● Drinking more: Because Frusedale causes pets to urinate out lots of water, it’s common for them to want to drink more in response.
● Electrolyte Imbalance: The medication can cause an imbalance in electrolytes, especially potassium and sodium. This can lead to symptoms like weakness, lethargy, or irregular heartbeat. Your vet will monitor this, and your pet may need different diuretics or potassium
supplements if it occurs.
● Hearing Loss: Rarely, particularly in cats, high doses of Frusedale can lead to temporary or permanent hearing loss.
Remember, not all pets will experience these side effects, and the benefits of using Frusedale often outweigh the risks, especially in pets with serious health conditions. However, if you notice any concerning symptoms or changes in your pet’s behaviour or health while they are taking Frusedale,
it’s important to contact your veterinarian immediately. They can provide guidance and adjust the treatment plan if necessary to ensure your pet’s safety and well-being.
How to give Frusedale safely
- Follow vet instructions: Always use Frusedale exactly as your vet has prescribed. This includes the right dose and frequency. Never adjust the dose on your own, even if your dog or cat seems to be feeling better or worse. If you aren’t sure of the dose prescribed, please call your vet to confirm.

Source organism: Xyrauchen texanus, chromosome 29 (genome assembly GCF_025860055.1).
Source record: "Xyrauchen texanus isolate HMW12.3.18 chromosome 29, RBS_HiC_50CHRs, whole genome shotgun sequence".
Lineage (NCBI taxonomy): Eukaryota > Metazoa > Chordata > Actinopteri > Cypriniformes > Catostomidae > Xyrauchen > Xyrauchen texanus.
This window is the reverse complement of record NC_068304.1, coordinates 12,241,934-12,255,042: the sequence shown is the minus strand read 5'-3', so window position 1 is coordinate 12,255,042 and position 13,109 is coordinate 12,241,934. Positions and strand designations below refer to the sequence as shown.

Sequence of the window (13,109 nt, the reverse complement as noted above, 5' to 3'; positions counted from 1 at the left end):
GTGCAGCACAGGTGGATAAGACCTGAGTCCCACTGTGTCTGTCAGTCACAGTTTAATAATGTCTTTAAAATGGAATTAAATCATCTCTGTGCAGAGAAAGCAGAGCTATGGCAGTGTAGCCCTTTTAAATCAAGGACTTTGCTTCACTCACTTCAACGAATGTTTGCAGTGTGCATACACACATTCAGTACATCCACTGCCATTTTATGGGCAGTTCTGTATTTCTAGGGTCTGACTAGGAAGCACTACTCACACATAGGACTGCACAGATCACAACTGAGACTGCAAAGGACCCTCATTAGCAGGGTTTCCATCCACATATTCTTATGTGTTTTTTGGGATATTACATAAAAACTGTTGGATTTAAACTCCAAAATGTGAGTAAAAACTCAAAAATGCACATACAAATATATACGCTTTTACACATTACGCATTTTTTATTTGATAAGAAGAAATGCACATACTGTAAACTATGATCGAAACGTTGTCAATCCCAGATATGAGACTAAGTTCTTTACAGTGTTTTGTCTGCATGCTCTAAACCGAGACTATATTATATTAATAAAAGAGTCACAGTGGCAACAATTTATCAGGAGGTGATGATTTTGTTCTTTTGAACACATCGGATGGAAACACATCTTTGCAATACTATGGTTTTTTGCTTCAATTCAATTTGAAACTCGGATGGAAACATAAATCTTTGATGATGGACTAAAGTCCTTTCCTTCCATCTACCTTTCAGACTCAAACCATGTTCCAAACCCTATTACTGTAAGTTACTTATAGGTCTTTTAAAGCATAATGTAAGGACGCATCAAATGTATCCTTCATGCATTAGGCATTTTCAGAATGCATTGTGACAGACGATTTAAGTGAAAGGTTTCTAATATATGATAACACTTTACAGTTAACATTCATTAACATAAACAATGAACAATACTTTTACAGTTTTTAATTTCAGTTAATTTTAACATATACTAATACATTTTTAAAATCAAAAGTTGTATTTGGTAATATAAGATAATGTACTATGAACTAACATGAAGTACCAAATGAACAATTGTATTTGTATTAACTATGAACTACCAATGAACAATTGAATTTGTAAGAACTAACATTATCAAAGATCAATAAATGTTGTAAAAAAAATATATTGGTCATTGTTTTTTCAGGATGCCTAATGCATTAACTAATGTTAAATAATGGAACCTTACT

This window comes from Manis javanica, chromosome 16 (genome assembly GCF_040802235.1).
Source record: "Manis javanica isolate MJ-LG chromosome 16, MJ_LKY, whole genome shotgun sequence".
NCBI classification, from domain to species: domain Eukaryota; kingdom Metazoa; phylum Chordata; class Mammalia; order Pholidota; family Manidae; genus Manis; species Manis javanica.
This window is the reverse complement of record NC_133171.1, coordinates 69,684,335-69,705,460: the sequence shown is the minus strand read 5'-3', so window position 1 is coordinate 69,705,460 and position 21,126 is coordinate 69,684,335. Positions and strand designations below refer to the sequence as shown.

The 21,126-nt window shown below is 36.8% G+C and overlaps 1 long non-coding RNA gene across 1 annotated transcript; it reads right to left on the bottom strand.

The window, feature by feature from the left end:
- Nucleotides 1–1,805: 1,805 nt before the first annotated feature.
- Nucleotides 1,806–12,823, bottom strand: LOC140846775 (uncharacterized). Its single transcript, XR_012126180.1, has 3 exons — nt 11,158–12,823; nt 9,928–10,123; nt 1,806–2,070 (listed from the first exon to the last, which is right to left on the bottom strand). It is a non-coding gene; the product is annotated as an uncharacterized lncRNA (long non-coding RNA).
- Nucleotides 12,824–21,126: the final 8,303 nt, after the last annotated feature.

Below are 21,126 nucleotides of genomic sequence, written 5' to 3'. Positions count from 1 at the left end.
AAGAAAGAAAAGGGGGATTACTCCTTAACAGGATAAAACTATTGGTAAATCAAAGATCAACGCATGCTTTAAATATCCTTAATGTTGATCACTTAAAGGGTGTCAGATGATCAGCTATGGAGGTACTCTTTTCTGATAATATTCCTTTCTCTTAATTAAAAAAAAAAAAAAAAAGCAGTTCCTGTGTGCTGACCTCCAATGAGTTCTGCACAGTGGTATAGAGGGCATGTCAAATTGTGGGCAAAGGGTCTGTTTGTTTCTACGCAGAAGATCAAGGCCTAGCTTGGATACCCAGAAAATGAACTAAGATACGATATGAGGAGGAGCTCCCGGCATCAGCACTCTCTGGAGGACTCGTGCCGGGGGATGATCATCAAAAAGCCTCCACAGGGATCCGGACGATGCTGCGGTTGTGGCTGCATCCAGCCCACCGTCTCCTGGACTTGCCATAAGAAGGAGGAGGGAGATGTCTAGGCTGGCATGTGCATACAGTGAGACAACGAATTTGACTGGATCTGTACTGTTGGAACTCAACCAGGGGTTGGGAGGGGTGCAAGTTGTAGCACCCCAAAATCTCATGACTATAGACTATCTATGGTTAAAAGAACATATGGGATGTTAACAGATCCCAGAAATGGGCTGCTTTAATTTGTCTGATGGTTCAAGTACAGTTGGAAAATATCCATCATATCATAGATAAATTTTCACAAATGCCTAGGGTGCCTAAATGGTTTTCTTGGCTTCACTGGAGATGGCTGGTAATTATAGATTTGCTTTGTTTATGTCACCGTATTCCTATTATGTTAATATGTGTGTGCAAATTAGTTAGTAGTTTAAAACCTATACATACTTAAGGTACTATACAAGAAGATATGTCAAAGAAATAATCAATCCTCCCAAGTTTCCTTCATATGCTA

- Record the dose: It is likely your pet’s Frusedale dose will change as their condition changes. It’s very important they receive the correct dose, so make sure you record the new dose somewhere, especially if you are not the only person giving Frusedale to your pet.
- Check with your vet if giving anything else: Your vet should be aware of other drugs your pet is on, but it’s always worth double-checking in case there’s been a miscommunication somewhere. If your dog is on supplements or non-prescription treatments you should also tell your vet when they prescribe Frusedale, as they may not be suitable to be given together.
- Storage and Handling: Store Frusedale according to the instructions on the label, usually in a cool and dry place. Make sure it’s out of reach of children and other pets.
- Report any accidental overdose to your vet immediately: If you have mistakenly given too much Frusedale, report it to your vet as soon as you realise the error. They may recommend blood tests, intravenous fluids, or monitoring, depending on the severity of the overdose.